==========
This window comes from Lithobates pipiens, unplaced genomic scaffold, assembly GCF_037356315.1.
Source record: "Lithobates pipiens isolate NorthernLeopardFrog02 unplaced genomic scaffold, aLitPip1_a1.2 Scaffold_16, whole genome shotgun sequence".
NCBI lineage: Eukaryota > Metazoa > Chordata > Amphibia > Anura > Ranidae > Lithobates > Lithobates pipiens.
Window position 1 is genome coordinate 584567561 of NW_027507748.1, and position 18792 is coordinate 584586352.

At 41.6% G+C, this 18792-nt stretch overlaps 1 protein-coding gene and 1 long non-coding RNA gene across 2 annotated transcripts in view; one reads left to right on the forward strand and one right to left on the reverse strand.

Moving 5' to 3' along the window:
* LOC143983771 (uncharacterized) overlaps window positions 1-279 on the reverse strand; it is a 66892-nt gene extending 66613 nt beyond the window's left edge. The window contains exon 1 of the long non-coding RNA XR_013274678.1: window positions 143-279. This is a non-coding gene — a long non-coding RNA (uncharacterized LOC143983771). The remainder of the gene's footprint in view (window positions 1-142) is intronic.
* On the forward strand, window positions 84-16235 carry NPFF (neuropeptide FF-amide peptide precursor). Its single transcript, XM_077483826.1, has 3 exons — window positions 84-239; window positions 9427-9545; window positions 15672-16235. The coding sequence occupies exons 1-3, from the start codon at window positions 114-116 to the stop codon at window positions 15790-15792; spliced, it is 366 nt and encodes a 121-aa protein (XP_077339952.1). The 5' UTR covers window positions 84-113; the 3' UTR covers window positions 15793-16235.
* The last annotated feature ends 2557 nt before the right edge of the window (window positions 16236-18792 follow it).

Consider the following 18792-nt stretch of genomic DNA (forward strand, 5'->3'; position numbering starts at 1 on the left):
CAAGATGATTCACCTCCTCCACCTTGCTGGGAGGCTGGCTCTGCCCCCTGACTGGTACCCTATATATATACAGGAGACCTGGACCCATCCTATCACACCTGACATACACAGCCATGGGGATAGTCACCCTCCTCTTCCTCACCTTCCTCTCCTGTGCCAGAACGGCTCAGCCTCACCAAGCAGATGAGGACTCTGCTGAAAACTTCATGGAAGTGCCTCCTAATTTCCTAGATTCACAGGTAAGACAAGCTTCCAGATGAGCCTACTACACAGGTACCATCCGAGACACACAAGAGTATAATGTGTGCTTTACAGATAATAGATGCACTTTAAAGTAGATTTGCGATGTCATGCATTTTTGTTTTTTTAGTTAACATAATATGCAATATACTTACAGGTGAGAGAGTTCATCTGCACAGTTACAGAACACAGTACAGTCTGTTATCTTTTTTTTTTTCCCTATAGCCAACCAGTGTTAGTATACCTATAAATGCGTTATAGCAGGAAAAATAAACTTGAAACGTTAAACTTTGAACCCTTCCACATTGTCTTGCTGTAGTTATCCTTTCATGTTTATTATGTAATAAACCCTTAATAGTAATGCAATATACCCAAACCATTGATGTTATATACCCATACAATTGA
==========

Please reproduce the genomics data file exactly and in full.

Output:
This window comes from Lithobates pipiens, unplaced genomic scaffold, assembly GCF_037356315.1.
Source record: "Lithobates pipiens isolate NorthernLeopardFrog02 unplaced genomic scaffold, aLitPip1_a1.2 Scaffold_16, whole genome shotgun sequence".
NCBI lineage: Eukaryota > Metazoa > Chordata > Amphibia > Anura > Ranidae > Lithobates > Lithobates pipiens.
Window position 1 is genome coordinate 584567561 of NW_027507748.1, and position 18792 is coordinate 584586352.

At 41.6% G+C, this 18792-nt stretch overlaps 1 protein-coding gene and 1 long non-coding RNA gene across 2 annotated transcripts in view; one reads left to right on the forward strand and one right to left on the reverse strand.

Moving 5' to 3' along the window:
* LOC143983771 (uncharacterized) overlaps window positions 1-279 on the reverse strand; it is a 66892-nt gene extending 66613 nt beyond the window's left edge. The window contains exon 1 of the long non-coding RNA XR_013274678.1: window positions 143-279. This is a non-coding gene — a long non-coding RNA (uncharacterized LOC143983771). The remainder of the gene's footprint in view (window positions 1-142) is intronic.
* On the forward strand, window positions 84-16235 carry NPFF (neuropeptide FF-amide peptide precursor). Its single transcript, XM_077483826.1, has 3 exons — window positions 84-239; window positions 9427-9545; window positions 15672-16235. The coding sequence occupies exons 1-3, from the start codon at window positions 114-116 to the stop codon at window positions 15790-15792; spliced, it is 366 nt and encodes a 121-aa protein (XP_077339952.1). The 5' UTR covers window positions 84-113; the 3' UTR covers window positions 15793-16235.
* The last annotated feature ends 2557 nt before the right edge of the window (window positions 16236-18792 follow it).

Consider the following 18792-nt stretch of genomic DNA (forward strand, 5'->3'; position numbering starts at 1 on the left):
CAAGATGATTCACCTCCTCCACCTTGCTGGGAGGCTGGCTCTGCCCCCTGACTGGTACCCTATATATATACAGGAGACCTGGACCCATCCTATCACACCTGACATACACAGCCATGGGGATAGTCACCCTCCTCTTCCTCACCTTCCTCTCCTGTGCCAGAACGGCTCAGCCTCACCAAGCAGATGAGGACTCTGCTGAAAACTTCATGGAAGTGCCTCCTAATTTCCTAGATTCACAGGTAAGACAAGCTTCCAGATGAGCCTACTACACAGGTACCATCCGAGACACACAAGAGTATAATGTGTGCTTTACAGATAATAGATGCACTTTAAAGTAGATTTGCGATGTCATGCATTTTTGTTTTTTTAGTTAACATAATATGCAATATACTTACAGGTGAGAGAGTTCATCTGCACAGTTACAGAACACAGTACAGTCTGTTATCTTTTTTTTTTTCCCTATAGCCAACCAGTGTTAGTATACCTATAAATGCGTTATAGCAGGAAAAATAAACTTGAAACGTTAAACTTTGAACCCTTCCACATTGTCTTGCTGTAGTTATCCTTTCATGTTTATTATGTAATAAACCCTTAATAGTAATGCAATATACCCAAACCATTGATGTTATATACCCATACAATTGA